Back in '94 or '95, somewhere in there, the city of Union Point, Georgia experienced a racial crisis. Union Point is a small, remote little city just off the Oconee woods. They had experienced a rapid increase in crime. The crimes included shoplifting, so a number of merchants had expelled the criminals from their stores. It so happened all the expelled criminals were black.
Enter the NAACP. The presence of the NAACP annoyed the klan. The situation intensified. The NAACP planned a protest march. Federal mediators coaxed an agreement out of the antagonists. The NAACP decided to hold the march anyway, and call it a victory march. There were rumors that the klan would show up.
I drove up to Union Point from Manchester to write a story for my underground paper. I dressed for the day in black shoes, black trousers, black silk shirt and a black ribbon secured by an antique gold button as a tie. I wanted to be recognizable as I passed and repassed people on the street, so someone could stop me if they had something new to tell me.
Early in the day, before the events began. I sat in my car near the store fronts, listening to music on my head phones, recording notes from my clippings and research, and composing a list of questions for use during the day. A police officer approached and said I was parked on the parade route and would have to move. Then he got in his car and very quickly moved to a block and a half away across an empty lot and sat watching me move. I was told later they thought my beat up old Nova was a car bomb.
The streets were full. The NAACP was there. The Nation of Islam was there. Merchants and town folk lined the streets. No klan robes were visible but the sentiments were present. I was told to go back to Atlanta to my lesbian friends. I talked to them all. I even talked to the guy who called me a lesbian, after his wife told him to be nice. And as I talked, the scene was watchfully surveyed by an army of police, flac-jacketed anti-terrorist agents and GBI snipers up on the roof tops.
I brought with me 10 or 15 copies of a booklet I had put together, with tractor feed paper and a hand made cover, all prettied up and stapled neatly. It contained some stories I had written previously about marches and protests and rallies. Because I was not as well known as, say, the Atlanta Journal Constitution, I planned to give out my booklets as I made my way around town so people would have an idea what sorts of things I wrote about. Then, when I passed by again with my black clothes and gold button, they might have things to tell me.
My booklets were snapped up. The people I gave them to were quickly surrounded by little knots of friends reading over their shoulders. When they finished reading the booklets were handed off to someone else and another little knot of over-the-shoulder readers would form.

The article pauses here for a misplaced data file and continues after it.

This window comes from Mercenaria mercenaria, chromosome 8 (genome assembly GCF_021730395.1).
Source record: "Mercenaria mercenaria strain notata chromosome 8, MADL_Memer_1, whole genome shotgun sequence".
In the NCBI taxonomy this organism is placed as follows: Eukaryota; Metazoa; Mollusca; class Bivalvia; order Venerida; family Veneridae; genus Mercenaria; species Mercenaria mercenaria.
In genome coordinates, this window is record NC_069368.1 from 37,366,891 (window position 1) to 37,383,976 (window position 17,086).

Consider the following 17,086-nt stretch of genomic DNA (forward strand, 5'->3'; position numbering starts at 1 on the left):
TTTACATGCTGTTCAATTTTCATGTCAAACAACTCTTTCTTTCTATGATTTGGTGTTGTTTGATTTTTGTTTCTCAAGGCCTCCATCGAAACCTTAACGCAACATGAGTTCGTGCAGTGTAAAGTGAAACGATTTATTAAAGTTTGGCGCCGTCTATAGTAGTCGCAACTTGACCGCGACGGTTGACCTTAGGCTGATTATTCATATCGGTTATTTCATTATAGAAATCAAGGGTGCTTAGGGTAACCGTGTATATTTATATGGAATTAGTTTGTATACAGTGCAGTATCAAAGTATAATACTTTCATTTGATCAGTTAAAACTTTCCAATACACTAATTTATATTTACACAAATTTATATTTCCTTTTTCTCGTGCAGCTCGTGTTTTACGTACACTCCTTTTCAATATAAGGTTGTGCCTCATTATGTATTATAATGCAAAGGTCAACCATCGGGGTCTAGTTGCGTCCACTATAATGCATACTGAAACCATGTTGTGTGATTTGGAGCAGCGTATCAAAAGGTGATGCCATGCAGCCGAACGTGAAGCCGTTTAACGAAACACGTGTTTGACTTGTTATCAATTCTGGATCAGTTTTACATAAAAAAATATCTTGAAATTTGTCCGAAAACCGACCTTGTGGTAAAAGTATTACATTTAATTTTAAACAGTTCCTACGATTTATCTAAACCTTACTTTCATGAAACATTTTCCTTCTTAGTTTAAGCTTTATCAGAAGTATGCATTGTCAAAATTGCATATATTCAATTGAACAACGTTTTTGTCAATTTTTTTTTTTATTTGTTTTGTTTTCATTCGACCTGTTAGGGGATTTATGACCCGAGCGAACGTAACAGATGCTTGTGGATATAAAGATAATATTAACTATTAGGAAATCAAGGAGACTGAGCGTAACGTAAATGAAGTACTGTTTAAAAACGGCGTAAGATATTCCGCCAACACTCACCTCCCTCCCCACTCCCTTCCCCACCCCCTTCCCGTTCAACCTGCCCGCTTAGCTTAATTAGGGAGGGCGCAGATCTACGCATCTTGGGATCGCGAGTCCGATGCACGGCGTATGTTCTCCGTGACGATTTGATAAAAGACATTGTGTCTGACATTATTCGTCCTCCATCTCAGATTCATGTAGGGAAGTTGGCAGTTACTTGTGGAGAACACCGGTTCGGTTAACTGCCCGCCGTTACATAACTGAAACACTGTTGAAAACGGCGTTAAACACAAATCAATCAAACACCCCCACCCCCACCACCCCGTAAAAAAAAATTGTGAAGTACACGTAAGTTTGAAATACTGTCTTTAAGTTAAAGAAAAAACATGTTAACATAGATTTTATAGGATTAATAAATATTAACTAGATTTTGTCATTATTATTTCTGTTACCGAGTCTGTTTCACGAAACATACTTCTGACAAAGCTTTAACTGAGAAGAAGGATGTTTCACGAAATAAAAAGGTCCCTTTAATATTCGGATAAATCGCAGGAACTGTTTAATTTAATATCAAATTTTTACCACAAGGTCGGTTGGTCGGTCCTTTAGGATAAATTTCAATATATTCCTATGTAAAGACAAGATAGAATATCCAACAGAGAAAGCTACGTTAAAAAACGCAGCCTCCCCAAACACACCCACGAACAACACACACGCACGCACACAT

I write from a rather operational standpoint. How many people, what groups, were there enough toilets, were the planned events entertaining, was the traffic well managed. A bit of a play by play rundown of the affairs..
There was press coverage aplenty on the coming events. Anything beyond the announcements of time and place consisted of righteous editorializing on this side and that. Everybody had the opportunity to make a passionate, moral stand, and just about everybody did so. The townfolk were up to here with moralizing. In this tiny little town, where nothing like this had ever happened before … not EVER … what everyone really wanted to know was WHAT IS GOING TO HAPPEN? Because I was the only one providing any such information, I got to be a star that day.
Late in the day, when all the scheduled events were over, I was sitting in the grass on the very
empty lot where the police officer had parked to watch me move my car. I was reviewing my notes for the day and jotting down bits of commentary in the margins. A gray haired gentleman in a big 70's model car drove up and approached me, a handful of papers ruffling in the breeze.
He said he had gone to the hall where congresswoman Cynthia McKinney was speaking. She had come to town to make a speech, hoping to use her influence to bring calm to the city. He prepared some notes to take to her to tell her what the real cause of the problems in Union Point were about. But after he heard her speaking, he changed his mind. He said I know you are a writer. I hope you will publish this. If you give any of it to the police, don't give it to any federal people. They won't do anything.
He got in his car and backed down the street for two blocks before he turned around and drove away, so I couldn't see his tag.
According to the papers, the real cause of the problems in Union Point was drugs. The upsurge in crime was the direct result of an increase in drug business in town. He gave names, addresses and details. All carefully hand written on a pile of 8 ½ x 11 writing paper.
I took notes on the contents for my own use and gave the papers to the GBI. From that day to this, I have heard of nothing else terribly eventful in Union Point.
Now I am a writer. Obviously I am a great believer and defender of free speech. But sometimes our speech gets disembodied, becomes separated from the rest of our functions as Americans. We get into these terrible orgies of free speech that do nothing but feed our own righteousness by consuming the lives and struggles of real and ordinary people. If you can't put some elbow grease into your free speech, then shut up. http://auntieracist.tripod.com